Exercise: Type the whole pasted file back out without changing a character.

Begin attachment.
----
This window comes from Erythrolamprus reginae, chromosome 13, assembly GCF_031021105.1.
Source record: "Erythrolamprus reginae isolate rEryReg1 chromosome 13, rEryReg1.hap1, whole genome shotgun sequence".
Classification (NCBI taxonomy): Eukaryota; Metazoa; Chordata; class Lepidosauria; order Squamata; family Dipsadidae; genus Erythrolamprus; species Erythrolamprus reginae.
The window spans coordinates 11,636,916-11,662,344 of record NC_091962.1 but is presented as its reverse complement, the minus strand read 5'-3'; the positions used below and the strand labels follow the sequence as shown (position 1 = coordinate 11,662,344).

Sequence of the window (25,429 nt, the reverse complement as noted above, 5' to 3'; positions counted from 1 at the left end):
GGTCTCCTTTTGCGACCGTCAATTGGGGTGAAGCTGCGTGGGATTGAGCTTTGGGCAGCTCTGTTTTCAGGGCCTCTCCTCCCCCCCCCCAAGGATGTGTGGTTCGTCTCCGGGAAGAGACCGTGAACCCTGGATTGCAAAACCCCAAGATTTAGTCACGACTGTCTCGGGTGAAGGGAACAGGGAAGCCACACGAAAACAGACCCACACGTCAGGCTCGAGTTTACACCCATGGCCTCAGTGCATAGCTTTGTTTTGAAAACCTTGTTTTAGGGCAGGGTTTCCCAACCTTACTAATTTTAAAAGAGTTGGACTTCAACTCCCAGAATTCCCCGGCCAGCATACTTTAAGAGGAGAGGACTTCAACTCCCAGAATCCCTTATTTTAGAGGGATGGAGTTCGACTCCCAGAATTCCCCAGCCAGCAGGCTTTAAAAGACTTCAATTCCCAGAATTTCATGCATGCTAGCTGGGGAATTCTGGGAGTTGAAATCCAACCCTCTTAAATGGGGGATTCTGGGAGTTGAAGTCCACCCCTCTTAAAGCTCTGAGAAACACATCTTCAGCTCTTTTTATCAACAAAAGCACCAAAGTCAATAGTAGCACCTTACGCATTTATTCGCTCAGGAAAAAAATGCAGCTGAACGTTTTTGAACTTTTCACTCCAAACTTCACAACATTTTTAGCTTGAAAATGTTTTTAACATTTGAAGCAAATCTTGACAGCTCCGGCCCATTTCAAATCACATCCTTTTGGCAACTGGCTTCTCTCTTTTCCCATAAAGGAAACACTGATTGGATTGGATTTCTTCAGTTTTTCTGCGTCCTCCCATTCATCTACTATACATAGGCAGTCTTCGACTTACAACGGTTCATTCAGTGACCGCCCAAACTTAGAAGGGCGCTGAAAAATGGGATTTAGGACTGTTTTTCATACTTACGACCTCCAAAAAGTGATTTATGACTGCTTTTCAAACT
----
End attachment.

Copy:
This window comes from Erythrolamprus reginae, chromosome 13, assembly GCF_031021105.1.
Source record: "Erythrolamprus reginae isolate rEryReg1 chromosome 13, rEryReg1.hap1, whole genome shotgun sequence".
Classification (NCBI taxonomy): Eukaryota; Metazoa; Chordata; class Lepidosauria; order Squamata; family Dipsadidae; genus Erythrolamprus; species Erythrolamprus reginae.
The window spans coordinates 11,636,916-11,662,344 of record NC_091962.1 but is presented as its reverse complement, the minus strand read 5'-3'; the positions used below and the strand labels follow the sequence as shown (position 1 = coordinate 11,662,344).

Sequence of the window (25,429 nt, the reverse complement as noted above, 5' to 3'; positions counted from 1 at the left end):
GGTCTCCTTTTGCGACCGTCAATTGGGGTGAAGCTGCGTGGGATTGAGCTTTGGGCAGCTCTGTTTTCAGGGCCTCTCCTCCCCCCCCCCAAGGATGTGTGGTTCGTCTCCGGGAAGAGACCGTGAACCCTGGATTGCAAAACCCCAAGATTTAGTCACGACTGTCTCGGGTGAAGGGAACAGGGAAGCCACACGAAAACAGACCCACACGTCAGGCTCGAGTTTACACCCATGGCCTCAGTGCATAGCTTTGTTTTGAAAACCTTGTTTTAGGGCAGGGTTTCCCAACCTTACTAATTTTAAAAGAGTTGGACTTCAACTCCCAGAATTCCCCGGCCAGCATACTTTAAGAGGAGAGGACTTCAACTCCCAGAATCCCTTATTTTAGAGGGATGGAGTTCGACTCCCAGAATTCCCCAGCCAGCAGGCTTTAAAAGACTTCAATTCCCAGAATTTCATGCATGCTAGCTGGGGAATTCTGGGAGTTGAAATCCAACCCTCTTAAATGGGGGATTCTGGGAGTTGAAGTCCACCCCTCTTAAAGCTCTGAGAAACACATCTTCAGCTCTTTTTATCAACAAAAGCACCAAAGTCAATAGTAGCACCTTACGCATTTATTCGCTCAGGAAAAAAATGCAGCTGAACGTTTTTGAACTTTTCACTCCAAACTTCACAACATTTTTAGCTTGAAAATGTTTTTAACATTTGAAGCAAATCTTGACAGCTCCGGCCCATTTCAAATCACATCCTTTTGGCAACTGGCTTCTCTCTTTTCCCATAAAGGAAACACTGATTGGATTGGATTTCTTCAGTTTTTCTGCGTCCTCCCATTCATCTACTATACATAGGCAGTCTTCGACTTACAACGGTTCATTCAGTGACCGCCCAAACTTAGAAGGGCGCTGAAAAATGGGATTTAGGACTGTTTTTCATACTTACGACCTCCAAAAAGTGATTTATGACTGCTTTTCAAACT